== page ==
Real Wages Drop in March for Record 24th Straight Month; 2.5% Decline Attributed to Higher Consumer Price Index

Yomiuri Shimbun file photo
The Health, Labor and Welfare Ministry

Japan’s real wage index fell 2.5% in March from a year earlier, marking the 24th straight month of decline — the longest such streak on record — according to preliminary data released by the Health, Labor and Welfare Ministry on Thursday.

Although total nominal wages increased, inflation continued to outpace wage growth.

The decline in real wages, in which prices of goods and services have been taken into account, was attributed to the 3.1% increase in the consumer price index, which is used to calculate real wages. The next-longest streak since statistics began in 1991 is the 23 consecutive months of year-on-year decline from September 2007 to July 2009, a period that included the collapse of U.S. investment bank Lehman Brothers.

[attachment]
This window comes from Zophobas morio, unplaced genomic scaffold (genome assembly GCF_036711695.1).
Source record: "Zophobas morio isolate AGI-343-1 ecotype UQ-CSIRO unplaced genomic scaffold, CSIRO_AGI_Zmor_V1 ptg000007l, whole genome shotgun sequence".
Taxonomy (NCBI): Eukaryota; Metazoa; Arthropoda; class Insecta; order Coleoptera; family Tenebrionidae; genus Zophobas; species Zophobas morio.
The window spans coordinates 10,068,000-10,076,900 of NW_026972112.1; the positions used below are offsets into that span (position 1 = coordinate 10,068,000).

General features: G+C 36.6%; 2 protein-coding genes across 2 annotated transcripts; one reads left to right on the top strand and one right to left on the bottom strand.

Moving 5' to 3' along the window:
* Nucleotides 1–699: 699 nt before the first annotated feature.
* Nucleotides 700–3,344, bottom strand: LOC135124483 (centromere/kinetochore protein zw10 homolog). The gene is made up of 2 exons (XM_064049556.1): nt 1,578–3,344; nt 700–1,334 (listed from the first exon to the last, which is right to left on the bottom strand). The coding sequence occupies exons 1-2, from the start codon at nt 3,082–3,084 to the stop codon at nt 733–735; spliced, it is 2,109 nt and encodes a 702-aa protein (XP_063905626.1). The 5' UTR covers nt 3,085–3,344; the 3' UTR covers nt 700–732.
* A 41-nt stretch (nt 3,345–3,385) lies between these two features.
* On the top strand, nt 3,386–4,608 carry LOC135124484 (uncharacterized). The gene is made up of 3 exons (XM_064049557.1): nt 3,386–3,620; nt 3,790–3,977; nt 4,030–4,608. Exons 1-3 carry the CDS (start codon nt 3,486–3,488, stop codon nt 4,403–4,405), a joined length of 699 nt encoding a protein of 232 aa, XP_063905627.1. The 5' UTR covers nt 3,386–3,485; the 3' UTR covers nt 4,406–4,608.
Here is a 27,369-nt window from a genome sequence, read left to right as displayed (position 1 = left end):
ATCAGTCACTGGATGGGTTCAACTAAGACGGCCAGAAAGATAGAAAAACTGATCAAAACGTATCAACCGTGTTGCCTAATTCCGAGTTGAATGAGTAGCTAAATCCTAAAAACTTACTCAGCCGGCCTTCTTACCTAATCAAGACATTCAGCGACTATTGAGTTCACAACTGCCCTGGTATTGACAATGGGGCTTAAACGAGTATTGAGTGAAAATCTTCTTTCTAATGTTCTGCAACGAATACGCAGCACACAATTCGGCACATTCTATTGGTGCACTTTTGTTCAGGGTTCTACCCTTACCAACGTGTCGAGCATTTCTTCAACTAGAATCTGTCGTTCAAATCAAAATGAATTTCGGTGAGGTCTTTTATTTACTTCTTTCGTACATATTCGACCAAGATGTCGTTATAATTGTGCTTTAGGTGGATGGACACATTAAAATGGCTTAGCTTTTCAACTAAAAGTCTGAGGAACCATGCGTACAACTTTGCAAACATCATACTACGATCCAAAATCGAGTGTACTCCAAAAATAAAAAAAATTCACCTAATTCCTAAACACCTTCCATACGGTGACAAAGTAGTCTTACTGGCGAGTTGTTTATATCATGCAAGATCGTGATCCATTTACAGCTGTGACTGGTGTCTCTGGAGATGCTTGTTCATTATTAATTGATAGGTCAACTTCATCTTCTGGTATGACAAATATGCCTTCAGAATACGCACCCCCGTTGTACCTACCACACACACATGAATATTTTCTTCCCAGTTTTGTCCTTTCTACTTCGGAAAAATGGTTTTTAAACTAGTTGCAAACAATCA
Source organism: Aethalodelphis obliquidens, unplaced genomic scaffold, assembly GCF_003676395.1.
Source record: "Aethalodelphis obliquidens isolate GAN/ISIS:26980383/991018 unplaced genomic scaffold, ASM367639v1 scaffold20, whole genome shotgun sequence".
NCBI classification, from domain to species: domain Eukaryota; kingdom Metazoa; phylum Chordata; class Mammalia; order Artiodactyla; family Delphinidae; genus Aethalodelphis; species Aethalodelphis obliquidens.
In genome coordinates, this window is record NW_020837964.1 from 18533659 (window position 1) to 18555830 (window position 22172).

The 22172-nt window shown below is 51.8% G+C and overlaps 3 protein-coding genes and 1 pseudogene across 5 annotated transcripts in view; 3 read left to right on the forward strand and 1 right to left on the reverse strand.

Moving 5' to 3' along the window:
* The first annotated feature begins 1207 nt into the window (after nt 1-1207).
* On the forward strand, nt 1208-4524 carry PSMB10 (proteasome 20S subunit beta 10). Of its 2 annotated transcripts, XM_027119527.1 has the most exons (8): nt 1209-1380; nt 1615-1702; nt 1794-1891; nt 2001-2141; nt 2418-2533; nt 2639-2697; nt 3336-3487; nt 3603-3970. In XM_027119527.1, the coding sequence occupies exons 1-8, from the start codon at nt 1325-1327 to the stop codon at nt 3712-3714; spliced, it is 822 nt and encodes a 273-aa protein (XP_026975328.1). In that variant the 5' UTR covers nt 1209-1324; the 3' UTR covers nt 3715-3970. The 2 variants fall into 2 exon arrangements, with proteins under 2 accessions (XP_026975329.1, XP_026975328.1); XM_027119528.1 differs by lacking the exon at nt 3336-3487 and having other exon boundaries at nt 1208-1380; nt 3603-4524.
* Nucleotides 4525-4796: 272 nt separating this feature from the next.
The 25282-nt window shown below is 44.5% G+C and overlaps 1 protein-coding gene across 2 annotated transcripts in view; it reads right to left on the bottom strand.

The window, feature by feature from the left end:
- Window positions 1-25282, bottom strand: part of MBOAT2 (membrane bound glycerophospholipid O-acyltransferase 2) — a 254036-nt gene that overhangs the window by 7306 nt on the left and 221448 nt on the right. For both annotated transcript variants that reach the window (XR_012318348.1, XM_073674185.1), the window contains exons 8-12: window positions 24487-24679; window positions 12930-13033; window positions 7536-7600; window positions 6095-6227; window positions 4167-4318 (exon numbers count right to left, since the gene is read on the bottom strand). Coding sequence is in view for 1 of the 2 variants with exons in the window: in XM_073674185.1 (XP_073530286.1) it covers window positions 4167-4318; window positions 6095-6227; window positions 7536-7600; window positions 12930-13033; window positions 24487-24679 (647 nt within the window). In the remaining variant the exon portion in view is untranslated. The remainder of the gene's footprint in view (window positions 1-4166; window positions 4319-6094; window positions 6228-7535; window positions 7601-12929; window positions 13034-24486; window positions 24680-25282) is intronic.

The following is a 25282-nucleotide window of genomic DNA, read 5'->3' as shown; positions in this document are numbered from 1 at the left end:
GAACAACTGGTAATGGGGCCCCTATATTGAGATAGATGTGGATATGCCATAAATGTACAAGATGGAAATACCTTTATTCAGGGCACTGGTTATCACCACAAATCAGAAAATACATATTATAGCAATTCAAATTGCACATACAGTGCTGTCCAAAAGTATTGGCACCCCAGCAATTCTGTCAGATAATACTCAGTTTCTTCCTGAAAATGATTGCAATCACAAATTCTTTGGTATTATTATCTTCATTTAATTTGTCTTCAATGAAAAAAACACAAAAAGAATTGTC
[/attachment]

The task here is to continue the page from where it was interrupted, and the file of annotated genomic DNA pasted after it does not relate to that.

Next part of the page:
The drop in real wages in March was also larger than the 1.8% fall in February.

Monthly nominal wages per worker rose 0.6% to ¥301,193 on average. Special pay, such as bonuses, fell 9.4% to ¥21,959 year on year, so the March growth figure was smaller than that for February, for which a final report showed a 1.4% increase.

The Yomiuri Shimbun

However, regular wages, such as base salaries and overtime pay, climbed 1.5% to ¥279,234 on average, apparently reflecting factors including the growing momentum for wage hikes. Nominal wages exceeded the previous year’s figure for the 27th consecutive month, also marking the longest streak on record.

In this year’s shunto spring wage negotiations, major companies responded with wage hikes at the highest level in 33 years on average. That has raised hopes for further wage increases from April on, but there are no prospects for inflation to ease.

In addition, if the depreciation of the yen brings about higher inflation due to rising import prices, some observers believe it will be difficult for real wages to make a positive turnaround.